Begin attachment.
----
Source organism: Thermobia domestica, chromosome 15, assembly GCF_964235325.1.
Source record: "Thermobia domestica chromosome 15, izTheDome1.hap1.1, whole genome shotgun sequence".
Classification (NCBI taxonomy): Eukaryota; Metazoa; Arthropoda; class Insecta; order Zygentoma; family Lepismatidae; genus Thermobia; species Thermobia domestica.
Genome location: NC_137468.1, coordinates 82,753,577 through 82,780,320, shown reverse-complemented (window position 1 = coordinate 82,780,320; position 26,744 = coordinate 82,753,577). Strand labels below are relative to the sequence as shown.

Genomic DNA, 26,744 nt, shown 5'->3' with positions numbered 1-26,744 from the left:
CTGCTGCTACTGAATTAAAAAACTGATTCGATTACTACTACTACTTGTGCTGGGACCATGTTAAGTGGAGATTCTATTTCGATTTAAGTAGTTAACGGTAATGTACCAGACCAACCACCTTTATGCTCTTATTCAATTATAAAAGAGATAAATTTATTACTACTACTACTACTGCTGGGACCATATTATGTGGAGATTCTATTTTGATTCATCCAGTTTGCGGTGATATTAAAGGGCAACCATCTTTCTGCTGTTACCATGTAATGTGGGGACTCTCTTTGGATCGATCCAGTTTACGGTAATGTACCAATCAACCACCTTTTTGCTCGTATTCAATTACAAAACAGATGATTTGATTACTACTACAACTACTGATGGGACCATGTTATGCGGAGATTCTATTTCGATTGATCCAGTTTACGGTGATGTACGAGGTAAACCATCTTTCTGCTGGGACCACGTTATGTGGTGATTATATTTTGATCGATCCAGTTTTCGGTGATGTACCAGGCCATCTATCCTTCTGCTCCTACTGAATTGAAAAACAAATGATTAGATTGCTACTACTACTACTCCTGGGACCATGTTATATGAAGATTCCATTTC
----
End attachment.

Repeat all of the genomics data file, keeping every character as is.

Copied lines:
Source organism: Thermobia domestica, chromosome 15, assembly GCF_964235325.1.
Source record: "Thermobia domestica chromosome 15, izTheDome1.hap1.1, whole genome shotgun sequence".
Classification (NCBI taxonomy): Eukaryota; Metazoa; Arthropoda; class Insecta; order Zygentoma; family Lepismatidae; genus Thermobia; species Thermobia domestica.
Genome location: NC_137468.1, coordinates 82,753,577 through 82,780,320, shown reverse-complemented (window position 1 = coordinate 82,780,320; position 26,744 = coordinate 82,753,577). Strand labels below are relative to the sequence as shown.

Genomic DNA, 26,744 nt, shown 5'->3' with positions numbered 1-26,744 from the left:
CTGCTGCTACTGAATTAAAAAACTGATTCGATTACTACTACTACTTGTGCTGGGACCATGTTAAGTGGAGATTCTATTTCGATTTAAGTAGTTAACGGTAATGTACCAGACCAACCACCTTTATGCTCTTATTCAATTATAAAAGAGATAAATTTATTACTACTACTACTACTGCTGGGACCATATTATGTGGAGATTCTATTTTGATTCATCCAGTTTGCGGTGATATTAAAGGGCAACCATCTTTCTGCTGTTACCATGTAATGTGGGGACTCTCTTTGGATCGATCCAGTTTACGGTAATGTACCAATCAACCACCTTTTTGCTCGTATTCAATTACAAAACAGATGATTTGATTACTACTACAACTACTGATGGGACCATGTTATGCGGAGATTCTATTTCGATTGATCCAGTTTACGGTGATGTACGAGGTAAACCATCTTTCTGCTGGGACCACGTTATGTGGTGATTATATTTTGATCGATCCAGTTTTCGGTGATGTACCAGGCCATCTATCCTTCTGCTCCTACTGAATTGAAAAACAAATGATTAGATTGCTACTACTACTACTCCTGGGACCATGTTATATGAAGATTCCATTTC